Interaction of psychoactive substances with the brain through immunologically-mediated mechanisms

The brain is considered an immune-privileged organ and this may bring about the question how the immune system can influence brain function [38]. There is sparse evidence that supports brain function alternation by the external immune system agents. This adverse effect mainly occurs as the corruption of the monocellular layer known as the blood-brain barrier (BBB) protecting the brain from external stimuli. BBB disruption occurs by lipopolysaccharide (LPS) and cytokines [39, 40]. LPS disrupts BBB and immune cells trafficking occurs [41]. Also, there is evidence that immune dysregulation causes behavioural brain diseases [42, 43]. BBB performs broad functions like maintaining brain homeostasis, substance influx and efflux [44]. The breakdown of BBB may result in neuroinflammation and brain diseases. BBB integrity in the reward circuit region as the area that mainly regulates addictive behaviour is of great importance. Disruption of BBB in this region will result in dependence. During the course of inflammation, proinflammatory cytokines will penetrate the brain substructures and will influence brain function namely as neurotransmitter metabolism, neuroendocrine function and synaptic plasticity [45]. Disruption of BBB has been well documented as a consequence of psychoactive substance abuse administration. Substance abuse destroys tight junction proteins like claudins, occludins and junction adherent molecules, and also scaffolding proteins and zonula occludance (1, 2, and 3) [46]. Acute administration of 3,4-Methylenedioxymethamphetamine induces BBB disruption that results in brain edema [47]. Studies on other abused substances have been revealed confirmatory results with morphine, psychostimulant and methamphetamine [48, 49]. In post-mortems of the alcoholic brain, integrity of BBB was shown to be disrupted [50]. Disturbed substance transport has also been absorbed in BBB after drugs treatment. For example, after methamphetamine administration, glucose transport was impaired [51] and also iron transport after cocaine administration was disturbed [52]. In one study, it has been proposed methamphetamine impairs BBB function by induction of oxidative stress in endothelial cells [53]. In another, BBB in limbic brain areas that are important in dependence was shown to be impaired by high doses of cocaine [54]. These studies highlighted the disrupted BBB as the consequence of psychoactive substance abuse and also that dependence can be developed in those individuals. Also, these facts shed light on new treatment strategies. According to one study, sport reversed the adverse effect of methamphetamine on BBB [55]. Social defeat has recently been known as a synergistic factor that augments the adverse effect of psychoactive substance abuse on BBB [56]. Pre-existing infections like HIV have disrupted BBB integrity and therefore facilitate the entrance of immune system agents into the brain [57].
Recently a novel receptor known as Toll-like receptor 4 (TLR4) in the reward pathway has been identified in the brain [58]. Activation of TLR4, which belongs to the pattern recognition receptor (PRR) family, leads to the release of NF-κB and the activation of the innate immune system [59]. TLR4 is found in the brain and is expressed in astrocytes and microglia cells [60]. Activation of these receptors has been associated with the occurrence of addictive behaviour [61, 62]. The role of TLR4 in other brain diseases has been well illustrated. Activation of these receptors in some areas is protective and has adverse effects in others. By potentiating the innate immune system by activation of TLR4, the idea of developing a vaccine for dependence emerges [63]. However in some conditions, upon activation there is an overproduction of cytokines, which causes neurodegeneration [64]. Opioid studies revealed two types of results. In some conditions, the opioid has a reinforcing effect and in others it is non-reinforcing. Morphine conventionally used as a pain killer can activate myeloid differentiation protein 2 (MD2) and reduce inflammation thus increasing the efficacy of pain killers [65]. In another study, blockage of TLR4 by levoisomer of naloxone reduces the reinforcing effect of morphine. In other studies, a negative result was obtained [66, 67]. In studies with alcohol also TLR4 stimulation showed some behavioural changes in the animal model [68] and in other studies neuroinflammation and degeneration occurred [69]. In one study that investigates the activation of TLR4 in the prefrontal cortex, there was an increase in the emergence of binge drinking [70, 71]. Psychostimulants can also increase the expression of TLR4 [72] though there have contradictory results in this area [73]. Overall, to date conflicting results have been reported and complementary studies have been suggested to resolve these doubts on the function of TLR4 in the dependence process [74].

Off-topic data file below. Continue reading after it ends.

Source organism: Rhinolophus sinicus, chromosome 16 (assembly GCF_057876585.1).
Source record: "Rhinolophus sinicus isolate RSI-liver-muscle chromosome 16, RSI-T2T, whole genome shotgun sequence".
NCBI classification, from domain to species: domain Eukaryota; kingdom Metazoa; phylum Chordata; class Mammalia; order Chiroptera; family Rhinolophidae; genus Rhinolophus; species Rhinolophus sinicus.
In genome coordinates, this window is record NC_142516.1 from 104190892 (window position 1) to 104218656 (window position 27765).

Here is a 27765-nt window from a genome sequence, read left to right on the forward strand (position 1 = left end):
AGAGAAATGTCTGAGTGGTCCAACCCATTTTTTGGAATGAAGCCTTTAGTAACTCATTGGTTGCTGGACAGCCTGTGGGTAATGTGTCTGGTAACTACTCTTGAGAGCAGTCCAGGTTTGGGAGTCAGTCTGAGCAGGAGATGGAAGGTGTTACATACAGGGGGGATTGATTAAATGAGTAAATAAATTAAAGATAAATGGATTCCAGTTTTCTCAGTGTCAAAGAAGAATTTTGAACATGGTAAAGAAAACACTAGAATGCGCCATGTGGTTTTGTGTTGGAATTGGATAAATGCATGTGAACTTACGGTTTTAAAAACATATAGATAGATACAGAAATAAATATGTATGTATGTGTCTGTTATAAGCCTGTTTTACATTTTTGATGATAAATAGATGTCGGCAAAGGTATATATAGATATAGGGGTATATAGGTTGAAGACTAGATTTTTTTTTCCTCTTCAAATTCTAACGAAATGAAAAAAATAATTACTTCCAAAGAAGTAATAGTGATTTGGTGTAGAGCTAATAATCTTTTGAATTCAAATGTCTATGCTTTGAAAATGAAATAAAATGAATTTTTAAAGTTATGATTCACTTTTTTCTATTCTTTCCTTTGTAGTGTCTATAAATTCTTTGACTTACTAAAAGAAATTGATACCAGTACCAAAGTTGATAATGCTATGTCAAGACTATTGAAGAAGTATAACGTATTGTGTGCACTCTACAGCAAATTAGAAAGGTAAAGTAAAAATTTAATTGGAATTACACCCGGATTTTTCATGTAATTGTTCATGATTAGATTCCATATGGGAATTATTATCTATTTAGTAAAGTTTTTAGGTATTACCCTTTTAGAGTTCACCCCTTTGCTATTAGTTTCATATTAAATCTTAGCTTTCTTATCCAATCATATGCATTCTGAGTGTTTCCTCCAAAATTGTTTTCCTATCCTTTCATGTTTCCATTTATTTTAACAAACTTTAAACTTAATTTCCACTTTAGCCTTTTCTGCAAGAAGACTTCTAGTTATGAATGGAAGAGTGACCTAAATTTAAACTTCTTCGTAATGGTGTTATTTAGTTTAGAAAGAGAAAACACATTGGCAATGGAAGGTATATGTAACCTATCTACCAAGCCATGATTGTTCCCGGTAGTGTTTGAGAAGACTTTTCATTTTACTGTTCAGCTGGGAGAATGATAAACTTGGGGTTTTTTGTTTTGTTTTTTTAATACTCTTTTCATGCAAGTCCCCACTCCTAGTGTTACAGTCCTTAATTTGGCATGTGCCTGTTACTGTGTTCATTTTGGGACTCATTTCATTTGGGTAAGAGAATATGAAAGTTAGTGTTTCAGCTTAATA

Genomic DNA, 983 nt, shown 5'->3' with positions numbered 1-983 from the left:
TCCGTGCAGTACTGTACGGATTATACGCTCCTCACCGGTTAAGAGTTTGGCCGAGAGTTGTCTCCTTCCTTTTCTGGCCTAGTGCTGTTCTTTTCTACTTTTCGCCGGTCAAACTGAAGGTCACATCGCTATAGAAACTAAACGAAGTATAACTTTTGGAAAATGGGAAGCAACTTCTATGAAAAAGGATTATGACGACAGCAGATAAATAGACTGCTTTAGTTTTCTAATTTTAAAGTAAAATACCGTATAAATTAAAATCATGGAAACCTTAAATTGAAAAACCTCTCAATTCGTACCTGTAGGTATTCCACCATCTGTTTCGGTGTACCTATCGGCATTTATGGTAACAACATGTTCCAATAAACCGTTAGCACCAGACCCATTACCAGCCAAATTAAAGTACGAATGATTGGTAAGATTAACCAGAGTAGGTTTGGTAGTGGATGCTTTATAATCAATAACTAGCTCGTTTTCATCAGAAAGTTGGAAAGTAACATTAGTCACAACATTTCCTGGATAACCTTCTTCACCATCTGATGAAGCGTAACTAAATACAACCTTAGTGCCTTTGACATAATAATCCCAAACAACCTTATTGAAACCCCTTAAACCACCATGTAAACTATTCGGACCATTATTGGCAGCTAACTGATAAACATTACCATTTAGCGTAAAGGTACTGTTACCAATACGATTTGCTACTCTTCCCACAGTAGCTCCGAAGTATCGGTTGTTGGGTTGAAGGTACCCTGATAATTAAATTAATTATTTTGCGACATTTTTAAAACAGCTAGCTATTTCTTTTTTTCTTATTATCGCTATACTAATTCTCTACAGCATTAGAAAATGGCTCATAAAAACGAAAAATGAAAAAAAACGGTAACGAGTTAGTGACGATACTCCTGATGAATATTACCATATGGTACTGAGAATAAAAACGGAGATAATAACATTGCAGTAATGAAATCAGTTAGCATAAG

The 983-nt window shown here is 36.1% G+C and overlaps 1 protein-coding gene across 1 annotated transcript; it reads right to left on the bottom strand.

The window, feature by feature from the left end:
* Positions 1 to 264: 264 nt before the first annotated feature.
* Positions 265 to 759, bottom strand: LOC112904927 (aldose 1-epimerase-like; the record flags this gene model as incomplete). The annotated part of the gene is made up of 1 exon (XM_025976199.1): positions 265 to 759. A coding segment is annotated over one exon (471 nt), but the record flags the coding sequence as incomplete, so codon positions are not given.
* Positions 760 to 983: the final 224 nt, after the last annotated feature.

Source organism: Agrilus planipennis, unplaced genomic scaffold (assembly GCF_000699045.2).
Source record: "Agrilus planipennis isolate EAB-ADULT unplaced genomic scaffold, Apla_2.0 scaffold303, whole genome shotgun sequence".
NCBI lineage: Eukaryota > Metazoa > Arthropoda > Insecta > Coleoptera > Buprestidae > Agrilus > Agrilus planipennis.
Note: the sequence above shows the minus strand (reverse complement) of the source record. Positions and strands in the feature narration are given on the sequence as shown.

Conclusions

In summary, psychoactive substances harm both the cell-mediated and hormonal immune system. The adverse effect may increase the condition contributing to dependence development. Also, the brain as an immune-privilege organ can be penetrated by disruption of the blood-brain barrier as a consequence of psychoactive substance abuse or other reasons like viral infections. This condition also makes susceptible individuals develop dependence.

Conflict of interest/Konflikt interesów

None declared./Nie występuje.

Financial support/Finansowanie

None declared./Nie zadeklarowano.

Ethics/Etyka

The work described in this article has been carried out in accordance with the Code of Ethics of the World Medical Association (Declaration of Helsinki) on medical research involving human subjects, Uniform Requirements for manuscripts submitted to biomedical journals and the ethical principles defined in the Farmington Consensus of 1997.
Treści przedstawione w pracy są zgodne z zasadami Deklaracji Helsińskiej odnoszącymi się do badań z udziałem ludzi, ujednoliconymi wymaganiami dla czasopism biomedycznych oraz z zasadami etycznymi określonymi w Porozumieniu z Farmington w 1997 roku.